RAND Corporation

March 2016

The study looks at two basic questions: Can the United States and China achieve meaningful outcomes through formal negotiations over norms and rules in cyberspace? And, if so, what areas are most likely to yield agreement and what might be exchanged for what? The analysis should be of interest to two communities: those concerned with U.S. relations with China and those concerned with developing norms of conduct in cyberspace, notably those that enhance security and freedom. (121 pages)

(Chapter from Research Handbook on International Law and Cyberspace)

December 31, 2015

ASEAN. The ARF and APEC have sought to prevent, regulate, and mitigate the effects of malicious use of the Internet for criminal and terrorist purposes, largely through enhancing information sharing between national CERTs and domestic law enforcement agencies, and by setting regional standards for national cyber-related laws and policy. However, these measures only go some way to addressing regional cyber security concerns, and their effectiveness is threatened by new challenges, in particular the emerging pre-eminence of sovereignty considerations in cyber policy-making. (Note: Cyber Security in the Asia-Pacific chapter starts on p. 10.) (18 pages)

2015 Annual Report to Congress

U.S.-China Economic Commission

November 17, 2015

Reportedly, China causes increasing harm to the U.S. economy and security through two deliberate policies targeting the U.S.-coordinated, government-backed theft of information from a wide variety of U.S.-based commercial enterprises and widespread restrictions on content, standards, and commercial opportunities for U.S. businesses. Hackers working for the Chinese government—or with the government's support and encouragement—have infiltrated the computer networks of U.S. government agencies, contractors, and private companies, and stolen personal information and trade secrets. (See Chapter 1, Section 4: Commercial Cyber Espionage and Barriers to Digital Trade in China). (631 pages)

The U.S.-China Military Scorecard: Forces, Geography, and the Evolving Balance of Power, 1996-2017

RAND Corporation

September 14, 2015

The report, which rates the capabilities of U.S. and Chinese militaries over the course of two situations, a conflict over Taiwan and one over the Spratly Islands, dedicates an entire chapter to the respective cyber capabilities of both sides. As it maps out the potential conflicts, and in turn the potential ways each country could attack the other's network, it becomes apparent why a first agreement between President Barack Obama and President Xi might focus on the rules of the road for attacks on core infrastructure instead of on better publicized Chinese attacks aimed at gaining advantages and intellectual property for companies. See Chapter Eleven: Scorecard 9: U.S. and Chinese Cyberwarfare Capabilities, pp 259-284. (430 pages)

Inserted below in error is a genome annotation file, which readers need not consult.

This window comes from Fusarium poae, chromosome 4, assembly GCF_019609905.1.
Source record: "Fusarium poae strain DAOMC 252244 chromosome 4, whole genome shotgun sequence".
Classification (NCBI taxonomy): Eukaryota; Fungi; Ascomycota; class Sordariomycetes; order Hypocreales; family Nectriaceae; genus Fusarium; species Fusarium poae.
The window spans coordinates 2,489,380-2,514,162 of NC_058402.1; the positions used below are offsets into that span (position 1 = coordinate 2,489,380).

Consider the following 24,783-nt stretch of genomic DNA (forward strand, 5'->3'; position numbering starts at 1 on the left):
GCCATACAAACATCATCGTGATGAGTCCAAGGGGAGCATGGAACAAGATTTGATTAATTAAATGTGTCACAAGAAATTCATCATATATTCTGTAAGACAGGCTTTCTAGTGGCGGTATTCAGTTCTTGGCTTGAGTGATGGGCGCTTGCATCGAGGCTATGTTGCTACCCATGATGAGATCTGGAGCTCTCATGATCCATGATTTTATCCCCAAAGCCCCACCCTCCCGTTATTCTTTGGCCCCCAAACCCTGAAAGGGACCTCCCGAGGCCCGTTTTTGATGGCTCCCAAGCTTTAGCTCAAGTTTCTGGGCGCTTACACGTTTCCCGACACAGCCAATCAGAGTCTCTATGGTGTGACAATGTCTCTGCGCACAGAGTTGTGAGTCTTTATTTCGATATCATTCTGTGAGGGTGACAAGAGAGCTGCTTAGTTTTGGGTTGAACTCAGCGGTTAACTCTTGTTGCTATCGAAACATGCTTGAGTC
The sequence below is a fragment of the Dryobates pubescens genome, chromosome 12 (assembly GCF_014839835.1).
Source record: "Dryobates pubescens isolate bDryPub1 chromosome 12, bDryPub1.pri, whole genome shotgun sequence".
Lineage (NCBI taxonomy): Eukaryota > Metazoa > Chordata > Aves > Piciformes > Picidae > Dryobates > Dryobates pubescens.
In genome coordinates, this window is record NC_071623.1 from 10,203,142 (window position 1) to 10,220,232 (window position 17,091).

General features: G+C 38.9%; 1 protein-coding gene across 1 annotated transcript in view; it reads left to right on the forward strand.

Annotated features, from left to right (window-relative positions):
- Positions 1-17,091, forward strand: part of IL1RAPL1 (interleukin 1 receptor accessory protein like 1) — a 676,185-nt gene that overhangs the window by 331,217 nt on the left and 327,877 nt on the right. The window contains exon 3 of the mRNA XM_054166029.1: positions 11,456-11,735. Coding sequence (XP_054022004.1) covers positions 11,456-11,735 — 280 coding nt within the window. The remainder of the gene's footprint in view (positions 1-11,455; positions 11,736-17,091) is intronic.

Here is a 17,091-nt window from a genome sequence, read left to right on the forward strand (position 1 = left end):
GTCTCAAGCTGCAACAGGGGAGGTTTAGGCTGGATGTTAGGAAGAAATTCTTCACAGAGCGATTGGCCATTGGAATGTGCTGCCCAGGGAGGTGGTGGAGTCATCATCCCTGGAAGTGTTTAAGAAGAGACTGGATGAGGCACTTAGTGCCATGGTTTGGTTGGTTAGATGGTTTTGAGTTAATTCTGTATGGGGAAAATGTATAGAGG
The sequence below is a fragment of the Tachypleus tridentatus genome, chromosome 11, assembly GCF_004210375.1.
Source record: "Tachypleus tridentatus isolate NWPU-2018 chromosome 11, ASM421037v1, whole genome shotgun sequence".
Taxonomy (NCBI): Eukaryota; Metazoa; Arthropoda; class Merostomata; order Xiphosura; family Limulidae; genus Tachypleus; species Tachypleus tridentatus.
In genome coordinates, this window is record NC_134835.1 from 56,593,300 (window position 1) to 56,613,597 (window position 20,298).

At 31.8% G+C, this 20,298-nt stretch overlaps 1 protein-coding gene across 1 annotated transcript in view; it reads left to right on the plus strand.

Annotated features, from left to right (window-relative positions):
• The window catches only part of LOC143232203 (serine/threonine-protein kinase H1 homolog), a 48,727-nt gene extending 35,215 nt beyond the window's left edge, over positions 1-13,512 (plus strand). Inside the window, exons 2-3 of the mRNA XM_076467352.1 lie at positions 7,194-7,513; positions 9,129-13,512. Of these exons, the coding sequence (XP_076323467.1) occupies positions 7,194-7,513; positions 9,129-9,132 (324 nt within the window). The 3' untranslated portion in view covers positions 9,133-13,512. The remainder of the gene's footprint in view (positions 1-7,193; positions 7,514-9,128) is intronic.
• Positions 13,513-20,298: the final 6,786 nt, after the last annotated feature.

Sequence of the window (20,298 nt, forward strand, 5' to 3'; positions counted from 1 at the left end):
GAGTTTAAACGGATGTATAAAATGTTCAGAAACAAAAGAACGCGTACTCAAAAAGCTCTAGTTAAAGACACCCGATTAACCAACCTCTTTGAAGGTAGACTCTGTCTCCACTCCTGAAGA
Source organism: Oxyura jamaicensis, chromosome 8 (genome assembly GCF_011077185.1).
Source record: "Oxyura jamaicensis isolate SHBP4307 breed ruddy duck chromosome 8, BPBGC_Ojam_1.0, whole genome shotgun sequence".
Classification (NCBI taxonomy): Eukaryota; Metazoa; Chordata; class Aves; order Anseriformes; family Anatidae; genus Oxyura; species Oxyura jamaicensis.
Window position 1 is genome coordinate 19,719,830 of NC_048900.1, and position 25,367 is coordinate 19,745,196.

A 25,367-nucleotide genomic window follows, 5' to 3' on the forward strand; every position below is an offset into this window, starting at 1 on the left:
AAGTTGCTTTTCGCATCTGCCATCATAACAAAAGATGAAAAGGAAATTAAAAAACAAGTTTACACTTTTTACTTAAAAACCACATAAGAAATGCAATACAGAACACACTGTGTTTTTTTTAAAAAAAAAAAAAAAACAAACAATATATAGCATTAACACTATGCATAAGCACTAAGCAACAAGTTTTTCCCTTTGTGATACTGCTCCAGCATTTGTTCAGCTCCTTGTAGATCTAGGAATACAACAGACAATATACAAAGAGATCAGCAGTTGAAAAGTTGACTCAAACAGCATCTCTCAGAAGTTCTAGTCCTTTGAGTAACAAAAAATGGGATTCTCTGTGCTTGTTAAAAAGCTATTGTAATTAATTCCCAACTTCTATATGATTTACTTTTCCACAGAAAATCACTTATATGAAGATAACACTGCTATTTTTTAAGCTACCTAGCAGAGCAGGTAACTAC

Cyber Security Research in China

Asian Technology Information Program

June 5, 2015

This report reviews major government research projects and introduces the leading research groups in the field of cyber security in China. It provides an overview of the recent progress made in the areas of cryptography, web security, intrusion detection and attack analysis, cloud security, mobile security, and security of wireless sensor networks in China. (27 pages)

APT30 and the Mechanics of a Long-Running Cyber-Espionage Operation: How a Cyber Threat Group Exploited Governments and Commercial Entities Across Southeast Asia and India for Over a Decade


April 2015

A Chinese government hacking team has used the same basic set of tools to spy on Southeast Asian and Indian dignitaries for a decade, demonstrating the low level of cyber defenses protecting government information across broad swaths of the world. Because this group, APT30, has been able to use the same basic set of malware tools against government networks since at least 2005 suggests its targets remained unaware for more than a decade they were being spied on, or were incapable of countering the threat. (70 pages)

Inquiry into Cyber Intrusions Affecting U.S. Transportation Command Contractors

Senate Armed Services Committee

September 17, 2014

Hackers associated with the Chinese government successfully penetrated the computer systems of Transportation Command (TRANSCOM) contractors 20 times in the course of a single year. Chinese hackers tried to get into the systems 50 times. The congressional committee found that only two of the intrusions were detected, and that officials were unaware due in large part to unclear requirements and methods for contractors to report breaches and for government agencies to share information. (52 pages)